The Crown’s fourth season has been making headlines this fall for the secrets and gossip they’ve been spilling about Princess Diana, Prince Charles, and the rest of the royal family.
Although pretty much everyone is obsessing over the drama-filled season, some are concerned that viewers are struggling to determine fact versus fiction.
The United Kingdom’s culture secretary Oliver Dowden is particularly unhappy with how the events have been depicted — noting that he’s worried younger fans of the show will not recognize the dramatized plot points.
“It’s a beautifully produced work of fiction, so as with other TV productions, Netflix should be very clear at the beginning it is just that,” he told the Daily Mail. “Without this, I fear a generation of viewers who did not live through these events may mistake fiction for fact.”
This season highlights the early relationship between Prince Charles and Princess Diana, and the impending collapse of their marriage as Charles pursues his relationship with Camilla Parker-Bowles
The series also includes plots regarding the rule of Prime Minister Margaret Thatcher, her relationship with Queen Elizabeth II, the Queen’s relationship with her husband and children, and the declining mental health of Princess Margaret, the Queen’s sister.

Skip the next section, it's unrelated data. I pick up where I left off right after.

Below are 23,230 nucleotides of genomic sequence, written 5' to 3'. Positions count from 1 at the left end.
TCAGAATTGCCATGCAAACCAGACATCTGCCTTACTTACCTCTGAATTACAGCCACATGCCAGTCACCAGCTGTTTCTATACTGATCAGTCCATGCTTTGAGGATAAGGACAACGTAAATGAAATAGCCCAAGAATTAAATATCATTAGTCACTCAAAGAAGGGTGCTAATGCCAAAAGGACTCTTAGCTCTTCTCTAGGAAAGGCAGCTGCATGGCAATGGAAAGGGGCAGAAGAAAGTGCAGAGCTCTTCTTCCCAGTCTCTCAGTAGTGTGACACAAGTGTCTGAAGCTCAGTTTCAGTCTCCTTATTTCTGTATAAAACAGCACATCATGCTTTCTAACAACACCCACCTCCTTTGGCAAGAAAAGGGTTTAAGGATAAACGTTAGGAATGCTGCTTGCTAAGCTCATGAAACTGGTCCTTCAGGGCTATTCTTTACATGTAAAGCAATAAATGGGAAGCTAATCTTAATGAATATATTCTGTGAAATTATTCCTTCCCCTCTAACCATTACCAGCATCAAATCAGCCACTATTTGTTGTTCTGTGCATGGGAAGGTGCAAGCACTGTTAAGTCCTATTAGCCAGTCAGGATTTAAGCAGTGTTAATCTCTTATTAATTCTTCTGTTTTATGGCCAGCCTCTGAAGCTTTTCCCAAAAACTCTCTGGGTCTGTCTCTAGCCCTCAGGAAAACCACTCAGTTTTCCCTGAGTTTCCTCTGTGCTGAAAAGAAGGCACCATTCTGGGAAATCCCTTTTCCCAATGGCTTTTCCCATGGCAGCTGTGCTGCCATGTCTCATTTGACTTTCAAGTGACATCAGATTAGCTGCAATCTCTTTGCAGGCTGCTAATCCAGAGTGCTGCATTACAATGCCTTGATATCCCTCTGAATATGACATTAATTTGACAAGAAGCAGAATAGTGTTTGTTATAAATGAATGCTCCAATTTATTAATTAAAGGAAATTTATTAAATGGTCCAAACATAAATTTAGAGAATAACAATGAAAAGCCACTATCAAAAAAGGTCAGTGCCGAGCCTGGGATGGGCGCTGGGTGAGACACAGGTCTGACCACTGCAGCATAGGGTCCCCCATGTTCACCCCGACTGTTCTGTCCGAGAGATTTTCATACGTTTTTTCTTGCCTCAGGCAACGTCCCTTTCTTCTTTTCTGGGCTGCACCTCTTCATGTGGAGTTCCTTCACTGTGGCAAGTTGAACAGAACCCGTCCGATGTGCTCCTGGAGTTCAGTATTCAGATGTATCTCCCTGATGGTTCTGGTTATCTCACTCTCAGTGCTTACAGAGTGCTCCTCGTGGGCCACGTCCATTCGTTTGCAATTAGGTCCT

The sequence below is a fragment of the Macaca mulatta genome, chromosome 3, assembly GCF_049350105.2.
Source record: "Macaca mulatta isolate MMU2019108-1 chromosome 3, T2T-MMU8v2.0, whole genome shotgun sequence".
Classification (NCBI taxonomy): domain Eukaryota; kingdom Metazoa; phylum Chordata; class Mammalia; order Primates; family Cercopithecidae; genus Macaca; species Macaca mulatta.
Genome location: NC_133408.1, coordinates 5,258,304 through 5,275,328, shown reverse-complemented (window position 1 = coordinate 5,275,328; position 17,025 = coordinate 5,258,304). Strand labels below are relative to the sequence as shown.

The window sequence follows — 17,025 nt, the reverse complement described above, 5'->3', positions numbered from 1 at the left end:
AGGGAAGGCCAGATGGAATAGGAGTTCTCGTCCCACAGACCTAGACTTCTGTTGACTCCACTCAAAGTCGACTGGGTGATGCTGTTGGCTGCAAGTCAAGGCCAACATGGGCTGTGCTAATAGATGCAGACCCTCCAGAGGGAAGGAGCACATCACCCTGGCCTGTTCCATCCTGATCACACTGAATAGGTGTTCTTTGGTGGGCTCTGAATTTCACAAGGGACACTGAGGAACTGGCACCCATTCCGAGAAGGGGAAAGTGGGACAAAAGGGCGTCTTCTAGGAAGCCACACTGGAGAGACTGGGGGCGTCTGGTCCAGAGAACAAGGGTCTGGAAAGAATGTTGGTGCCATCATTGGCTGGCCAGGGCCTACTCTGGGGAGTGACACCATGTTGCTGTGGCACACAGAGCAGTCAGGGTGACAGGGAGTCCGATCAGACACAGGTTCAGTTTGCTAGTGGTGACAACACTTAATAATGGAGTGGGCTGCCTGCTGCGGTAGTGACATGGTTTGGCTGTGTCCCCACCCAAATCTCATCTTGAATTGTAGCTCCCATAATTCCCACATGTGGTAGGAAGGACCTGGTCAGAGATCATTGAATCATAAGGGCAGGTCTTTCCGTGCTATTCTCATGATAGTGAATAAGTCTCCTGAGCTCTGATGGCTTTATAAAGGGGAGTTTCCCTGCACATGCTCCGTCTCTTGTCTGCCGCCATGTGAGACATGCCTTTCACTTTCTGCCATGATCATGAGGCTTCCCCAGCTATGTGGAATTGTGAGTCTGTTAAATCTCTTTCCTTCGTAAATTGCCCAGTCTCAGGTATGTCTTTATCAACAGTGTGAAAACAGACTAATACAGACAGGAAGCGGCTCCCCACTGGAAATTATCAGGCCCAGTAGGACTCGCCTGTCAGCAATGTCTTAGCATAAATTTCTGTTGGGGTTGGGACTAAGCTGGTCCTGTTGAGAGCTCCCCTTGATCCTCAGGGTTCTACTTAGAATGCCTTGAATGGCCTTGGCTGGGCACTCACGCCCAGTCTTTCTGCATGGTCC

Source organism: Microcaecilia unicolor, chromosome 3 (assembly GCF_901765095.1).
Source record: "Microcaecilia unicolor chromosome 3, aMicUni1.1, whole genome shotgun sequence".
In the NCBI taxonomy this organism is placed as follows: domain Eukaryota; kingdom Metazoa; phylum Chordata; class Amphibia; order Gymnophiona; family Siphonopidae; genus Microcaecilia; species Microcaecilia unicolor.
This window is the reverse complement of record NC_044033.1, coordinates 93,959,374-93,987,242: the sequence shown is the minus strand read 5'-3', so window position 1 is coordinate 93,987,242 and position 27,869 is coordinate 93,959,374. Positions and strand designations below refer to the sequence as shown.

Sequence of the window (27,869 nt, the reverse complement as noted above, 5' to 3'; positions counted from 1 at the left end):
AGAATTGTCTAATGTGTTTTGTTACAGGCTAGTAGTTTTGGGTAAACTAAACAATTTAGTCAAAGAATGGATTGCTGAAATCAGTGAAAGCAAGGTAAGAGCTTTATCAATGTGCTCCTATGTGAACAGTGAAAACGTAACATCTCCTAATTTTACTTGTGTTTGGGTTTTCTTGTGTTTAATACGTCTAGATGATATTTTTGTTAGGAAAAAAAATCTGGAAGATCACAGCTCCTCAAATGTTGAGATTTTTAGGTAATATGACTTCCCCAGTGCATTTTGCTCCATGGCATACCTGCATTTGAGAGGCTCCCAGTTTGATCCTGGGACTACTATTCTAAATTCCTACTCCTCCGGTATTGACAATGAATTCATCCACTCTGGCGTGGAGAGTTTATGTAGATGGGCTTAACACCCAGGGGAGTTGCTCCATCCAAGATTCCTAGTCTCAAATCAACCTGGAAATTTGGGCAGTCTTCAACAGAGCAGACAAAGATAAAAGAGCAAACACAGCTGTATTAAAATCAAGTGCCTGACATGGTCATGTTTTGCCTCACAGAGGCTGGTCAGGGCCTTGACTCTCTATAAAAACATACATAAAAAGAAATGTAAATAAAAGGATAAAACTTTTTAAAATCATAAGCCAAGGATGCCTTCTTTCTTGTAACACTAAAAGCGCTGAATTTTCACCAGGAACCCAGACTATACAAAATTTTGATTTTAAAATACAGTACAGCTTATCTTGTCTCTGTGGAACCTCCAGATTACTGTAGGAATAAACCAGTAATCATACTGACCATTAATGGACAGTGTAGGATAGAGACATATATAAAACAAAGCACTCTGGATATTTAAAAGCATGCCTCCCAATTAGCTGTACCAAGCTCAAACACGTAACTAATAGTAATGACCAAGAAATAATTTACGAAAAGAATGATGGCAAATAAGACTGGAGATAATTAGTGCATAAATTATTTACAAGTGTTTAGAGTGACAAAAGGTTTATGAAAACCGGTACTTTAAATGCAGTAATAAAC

“I think it would help The Crown an enormous amount if, at the beginning of each episode, it stated that: ‘This isn’t true but it is based around some real events,’” Dowden also told ITV last week.
Although conversations have been dramatized and some events have been fictionalized, much of the show is true to reality, including Diana’s notorious fashion choices and several elements of her marriage to Charles — making the entire season seem believable.
Netflix does not generally add a disclaimer to their fictional content and The Crown’s creator Peter Morgan has never claimed that his show is entirely based on history.
Dowden is also reportedly set to write to Netflix this week to formally request a “health warning” before every episode.
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